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Western North American Naturalist

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Plant physiology, Soil temperature, Sagebrush steppe ecology, Atmospheric carbon dioxide, Big sagebrush, Needlegrasses


Elevated atmospheric CO2 may cause long-term changes in the productivity and species composition of the sagebrush steppe. Few studies, however, have evaluated the effects of increased CO2 on growth and physiology of species important to this ecosystem. Since the response of plants to elevated CO2 may be limited by environmental factors, soil temperature was also examined to determine if low soil temperatures limit CO2 response. To determine how CO2 and soil temperature affect the growth of species native to the sagebrush steppe, bottlebrush squirreltail [Elymus elymoides (Raf.) Swezey], Thurber needlegrass (Stipa thurberiana Piper), and Wyoming big sagebrush (Artemisia tridentata ssp. wyomingensis Beetle) were grown in ambient (374 mL L–1) or high (567 mL L–1) CO2 and low (13°C) or high (18°C) soil temperature for approximately 4 months. Although soil temperature affected the growth of squirreltail and needlegrass, temperature did not modify their response to elevated CO2. Total biomass of sagebrush was consistent across soil temperature and CO2 treatments, reflecting its slow-growing strategy. All 3 species had higher leaf water-use efficiency at elevated CO2 due to higher net photosynthesis and lower transpiration rates. We conclude that elevated CO2 and soil warming may increase the growth of grasses more than shrubs. Field studies in the sagebrush steppe are necessary to determine if differences in biomass, resulting from changes in CO2 and soil temperature, are exhibited in the field.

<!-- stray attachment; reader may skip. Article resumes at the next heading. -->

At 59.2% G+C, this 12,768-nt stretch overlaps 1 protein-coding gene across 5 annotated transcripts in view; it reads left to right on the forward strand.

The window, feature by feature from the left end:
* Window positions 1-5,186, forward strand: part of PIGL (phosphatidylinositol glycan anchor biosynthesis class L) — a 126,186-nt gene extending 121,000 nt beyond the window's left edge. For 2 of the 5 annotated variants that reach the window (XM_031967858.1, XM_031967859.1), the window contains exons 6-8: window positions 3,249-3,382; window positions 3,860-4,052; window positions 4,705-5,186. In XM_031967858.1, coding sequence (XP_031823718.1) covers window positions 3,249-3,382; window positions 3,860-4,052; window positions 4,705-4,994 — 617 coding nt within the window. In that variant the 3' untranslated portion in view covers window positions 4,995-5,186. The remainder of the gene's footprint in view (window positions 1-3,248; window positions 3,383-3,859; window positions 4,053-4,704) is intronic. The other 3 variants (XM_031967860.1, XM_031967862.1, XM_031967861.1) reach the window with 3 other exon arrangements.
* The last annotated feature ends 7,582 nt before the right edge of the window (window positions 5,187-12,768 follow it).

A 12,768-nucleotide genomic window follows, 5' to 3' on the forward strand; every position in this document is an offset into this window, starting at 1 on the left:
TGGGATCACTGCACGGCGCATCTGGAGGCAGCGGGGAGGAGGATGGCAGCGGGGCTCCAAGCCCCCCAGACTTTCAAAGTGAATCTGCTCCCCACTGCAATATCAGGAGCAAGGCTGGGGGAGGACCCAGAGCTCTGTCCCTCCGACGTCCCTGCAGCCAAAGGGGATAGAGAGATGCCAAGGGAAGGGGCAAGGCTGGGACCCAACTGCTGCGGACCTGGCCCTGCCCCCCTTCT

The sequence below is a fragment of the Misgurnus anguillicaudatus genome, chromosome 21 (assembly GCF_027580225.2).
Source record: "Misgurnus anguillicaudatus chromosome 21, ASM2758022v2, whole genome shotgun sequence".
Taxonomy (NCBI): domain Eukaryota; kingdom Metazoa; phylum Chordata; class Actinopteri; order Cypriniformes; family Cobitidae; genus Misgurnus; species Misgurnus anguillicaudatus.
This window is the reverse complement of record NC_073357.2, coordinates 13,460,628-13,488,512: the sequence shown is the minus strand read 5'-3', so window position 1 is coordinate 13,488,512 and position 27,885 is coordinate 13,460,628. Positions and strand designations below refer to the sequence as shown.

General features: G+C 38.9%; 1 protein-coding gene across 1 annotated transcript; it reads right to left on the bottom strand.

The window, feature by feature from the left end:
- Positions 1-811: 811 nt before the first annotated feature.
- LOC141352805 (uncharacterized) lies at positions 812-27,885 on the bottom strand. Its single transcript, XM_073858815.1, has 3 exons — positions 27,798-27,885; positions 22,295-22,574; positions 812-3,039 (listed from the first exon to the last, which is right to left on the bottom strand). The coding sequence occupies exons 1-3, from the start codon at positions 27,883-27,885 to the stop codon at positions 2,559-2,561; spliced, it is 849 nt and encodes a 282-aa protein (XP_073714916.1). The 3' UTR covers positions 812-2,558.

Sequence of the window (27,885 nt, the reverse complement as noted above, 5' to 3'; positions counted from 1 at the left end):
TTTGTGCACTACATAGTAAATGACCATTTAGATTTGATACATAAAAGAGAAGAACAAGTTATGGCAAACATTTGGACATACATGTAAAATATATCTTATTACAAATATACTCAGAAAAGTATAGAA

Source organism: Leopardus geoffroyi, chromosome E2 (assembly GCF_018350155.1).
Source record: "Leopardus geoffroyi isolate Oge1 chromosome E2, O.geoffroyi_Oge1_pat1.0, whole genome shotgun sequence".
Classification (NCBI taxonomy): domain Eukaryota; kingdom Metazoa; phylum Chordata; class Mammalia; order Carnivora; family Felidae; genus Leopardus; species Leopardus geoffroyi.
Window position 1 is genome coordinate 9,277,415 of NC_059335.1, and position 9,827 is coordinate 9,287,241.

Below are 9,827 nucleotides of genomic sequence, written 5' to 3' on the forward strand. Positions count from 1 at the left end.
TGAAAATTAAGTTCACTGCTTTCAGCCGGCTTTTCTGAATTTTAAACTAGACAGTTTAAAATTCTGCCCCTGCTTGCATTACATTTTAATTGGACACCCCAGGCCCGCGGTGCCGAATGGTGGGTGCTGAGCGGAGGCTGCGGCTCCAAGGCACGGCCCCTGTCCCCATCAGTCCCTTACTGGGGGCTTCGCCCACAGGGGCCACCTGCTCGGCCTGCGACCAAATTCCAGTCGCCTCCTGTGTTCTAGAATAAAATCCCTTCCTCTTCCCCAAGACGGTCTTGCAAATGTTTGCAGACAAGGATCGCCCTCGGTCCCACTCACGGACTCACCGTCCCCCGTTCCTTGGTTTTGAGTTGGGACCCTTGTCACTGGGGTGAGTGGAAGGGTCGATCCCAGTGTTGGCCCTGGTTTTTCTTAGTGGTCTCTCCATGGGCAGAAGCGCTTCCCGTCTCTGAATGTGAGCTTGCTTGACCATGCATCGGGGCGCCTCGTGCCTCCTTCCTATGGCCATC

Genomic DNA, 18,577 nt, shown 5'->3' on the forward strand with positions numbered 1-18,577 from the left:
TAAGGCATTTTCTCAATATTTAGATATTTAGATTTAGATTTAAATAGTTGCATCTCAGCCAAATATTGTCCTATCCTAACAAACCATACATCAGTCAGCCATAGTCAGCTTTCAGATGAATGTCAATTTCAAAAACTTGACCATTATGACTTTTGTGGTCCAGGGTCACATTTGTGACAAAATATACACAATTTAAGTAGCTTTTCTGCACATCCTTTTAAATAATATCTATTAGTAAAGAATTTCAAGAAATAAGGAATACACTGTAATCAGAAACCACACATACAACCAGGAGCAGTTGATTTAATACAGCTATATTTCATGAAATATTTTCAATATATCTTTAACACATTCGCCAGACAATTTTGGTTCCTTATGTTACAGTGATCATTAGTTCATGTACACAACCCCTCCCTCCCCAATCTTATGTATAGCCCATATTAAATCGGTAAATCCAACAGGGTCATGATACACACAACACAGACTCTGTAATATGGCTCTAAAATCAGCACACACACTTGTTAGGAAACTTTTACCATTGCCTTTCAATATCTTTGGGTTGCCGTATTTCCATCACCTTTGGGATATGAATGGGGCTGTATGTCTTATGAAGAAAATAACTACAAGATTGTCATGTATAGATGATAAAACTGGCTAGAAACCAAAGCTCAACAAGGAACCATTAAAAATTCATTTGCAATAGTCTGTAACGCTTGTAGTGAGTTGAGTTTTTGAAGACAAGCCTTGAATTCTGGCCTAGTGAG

This is the publisher's final PDF. Originally published in Western North American Naturalist 2005.

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